Interview with Louise Grabo, former Vice-President of CUF (Sweden)

Image Courtesy of Louise Grabo

1.On your blog, you introduce yourself as a farmer who grew up in Vara. How did you start your activism and become involved in CUF?

In my campaign for the national elections in 2018, I called myself a “bonntös” (which would be translated to farmer’s daughter). I grew up on a farm with the mentality of “if you want anything done – you need to do it yourself” and an enterprising spirit. When I was 10 years old, I started a campaign to make a bicycle path so that I and other kids in my community could bike to school. I talked to politicians, journalists and got the other kids onboard, so that the local politicians finally decided to build the bicycle path. After that, people knew me as a young engaged girl who could make things happen. Getting into politics and joining the Centre Party was a natural step seven years later.

2. You were a representative of IFLRY in Madrid at the COP25 and a participant in many events. Can you share the most memorable events connected to IFLRY and your activity within the federation?

My most memorable event was the female leadership program in Cape Town in 2019. Together with amazing women from countries like Morocco, Jordan, South Africa, and Ghana, we examined liberal ideology and received training in debate techniques, writing, and public speaking to become better leaders. The best thing was to meet these other amazing IFLRY girls, discuss the challenges and possibilities that are very similar even though we’re from different backgrounds and different countries.

Image Courtesy of Louise Grabo

3. Since the 2018 election, you have been a member of the municipal council in Vara municipality. What are your key responsibilities as a member of the council?

We’re a small town on the west coast of Sweden, one hour north of Gothenburg. I am one of the youngest members of the council and one of the most liberal ones. I mainly work on issues that young people think are important. For example, how we can create good schools and job opportunities, and how we can be progressive to attract more citizens  to our small town.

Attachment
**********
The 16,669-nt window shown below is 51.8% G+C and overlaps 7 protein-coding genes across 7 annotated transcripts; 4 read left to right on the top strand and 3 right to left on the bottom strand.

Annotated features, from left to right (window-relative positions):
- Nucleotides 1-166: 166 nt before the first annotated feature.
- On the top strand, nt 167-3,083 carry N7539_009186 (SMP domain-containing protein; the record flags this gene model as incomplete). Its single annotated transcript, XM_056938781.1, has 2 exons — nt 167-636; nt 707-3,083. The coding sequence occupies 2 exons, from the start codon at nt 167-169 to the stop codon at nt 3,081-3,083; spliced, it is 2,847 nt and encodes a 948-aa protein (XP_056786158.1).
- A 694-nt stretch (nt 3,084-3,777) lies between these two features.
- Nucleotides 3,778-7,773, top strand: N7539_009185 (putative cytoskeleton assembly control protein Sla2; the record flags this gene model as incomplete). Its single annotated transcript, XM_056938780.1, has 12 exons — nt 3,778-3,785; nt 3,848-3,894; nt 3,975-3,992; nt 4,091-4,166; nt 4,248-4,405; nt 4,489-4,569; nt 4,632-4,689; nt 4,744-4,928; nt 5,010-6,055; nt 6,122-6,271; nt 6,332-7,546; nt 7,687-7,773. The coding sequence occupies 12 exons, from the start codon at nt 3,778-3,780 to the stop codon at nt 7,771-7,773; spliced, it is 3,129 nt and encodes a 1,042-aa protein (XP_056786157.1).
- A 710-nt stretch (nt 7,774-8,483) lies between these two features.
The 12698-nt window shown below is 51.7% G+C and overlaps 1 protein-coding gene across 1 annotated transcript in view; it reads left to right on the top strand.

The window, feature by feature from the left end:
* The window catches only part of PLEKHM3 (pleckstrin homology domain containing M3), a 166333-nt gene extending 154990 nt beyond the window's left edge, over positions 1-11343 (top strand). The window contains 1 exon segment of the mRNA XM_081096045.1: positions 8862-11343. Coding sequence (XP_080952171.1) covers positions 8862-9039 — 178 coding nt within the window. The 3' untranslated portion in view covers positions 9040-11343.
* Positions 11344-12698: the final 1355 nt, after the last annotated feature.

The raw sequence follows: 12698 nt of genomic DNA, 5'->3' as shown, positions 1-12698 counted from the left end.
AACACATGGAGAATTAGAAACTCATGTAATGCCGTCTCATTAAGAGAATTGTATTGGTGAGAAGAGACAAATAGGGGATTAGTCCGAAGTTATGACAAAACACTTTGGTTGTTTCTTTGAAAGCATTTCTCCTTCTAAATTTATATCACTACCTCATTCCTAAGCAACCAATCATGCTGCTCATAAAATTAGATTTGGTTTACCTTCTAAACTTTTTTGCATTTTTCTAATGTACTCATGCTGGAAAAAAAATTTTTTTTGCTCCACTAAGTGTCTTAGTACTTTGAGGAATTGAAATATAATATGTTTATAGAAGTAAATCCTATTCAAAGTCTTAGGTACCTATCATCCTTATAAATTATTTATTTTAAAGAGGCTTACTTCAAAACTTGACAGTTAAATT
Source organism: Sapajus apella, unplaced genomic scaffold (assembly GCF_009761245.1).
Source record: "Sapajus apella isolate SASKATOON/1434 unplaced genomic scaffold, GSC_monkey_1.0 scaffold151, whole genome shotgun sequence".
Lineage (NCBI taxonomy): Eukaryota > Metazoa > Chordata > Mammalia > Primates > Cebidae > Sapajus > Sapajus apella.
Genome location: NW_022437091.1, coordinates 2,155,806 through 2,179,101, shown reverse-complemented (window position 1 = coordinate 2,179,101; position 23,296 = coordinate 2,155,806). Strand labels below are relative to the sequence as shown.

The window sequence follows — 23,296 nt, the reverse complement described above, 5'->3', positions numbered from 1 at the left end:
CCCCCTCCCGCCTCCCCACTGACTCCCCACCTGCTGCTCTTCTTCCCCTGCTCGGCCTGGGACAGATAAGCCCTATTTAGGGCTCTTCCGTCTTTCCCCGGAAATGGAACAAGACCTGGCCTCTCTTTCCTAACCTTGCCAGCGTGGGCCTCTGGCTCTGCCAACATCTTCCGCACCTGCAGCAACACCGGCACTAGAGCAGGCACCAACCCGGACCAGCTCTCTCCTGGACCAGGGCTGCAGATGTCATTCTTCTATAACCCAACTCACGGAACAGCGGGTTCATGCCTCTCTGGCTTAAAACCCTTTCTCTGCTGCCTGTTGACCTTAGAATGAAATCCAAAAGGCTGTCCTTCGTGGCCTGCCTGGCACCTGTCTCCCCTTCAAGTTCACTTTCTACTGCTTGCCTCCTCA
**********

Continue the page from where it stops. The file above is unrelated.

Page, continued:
4. 2021 has started for you with the appointment to Maktsalongen. Can you tell me a little about how Maktsalongen operates?

We’re a feministic organization that works to empower young women in leadership positions. We’re doing it by preparing women to handle the obstacles that women encounter on their way to leadership positions in our society.

The backbone of our activities consists of an annual mentorship program that provides 20 women with a mentor, another female leader who will help them reach their goals during the year.

We also have other projects – for example, we have created books and material for women to manage stress. In Sweden, we can see that young female leaders in civil society work so hard when they’re in their early 20’s that a disproportionate amount of them can’t cope and hit a wall before they even graduate from university. We want to give these young female leaders the tools so that their engagement can be sustained.

5. What countries suffer the most from gender inequality?

Gender inequality is a huge problem, which manifests itself in different ways in different parts of the world. To overcome these problems, women need more freedom from various constraints – that’s why I’m a liberal feminist. Freedom over your body, the freedom to become what you want to be, and economic freedom.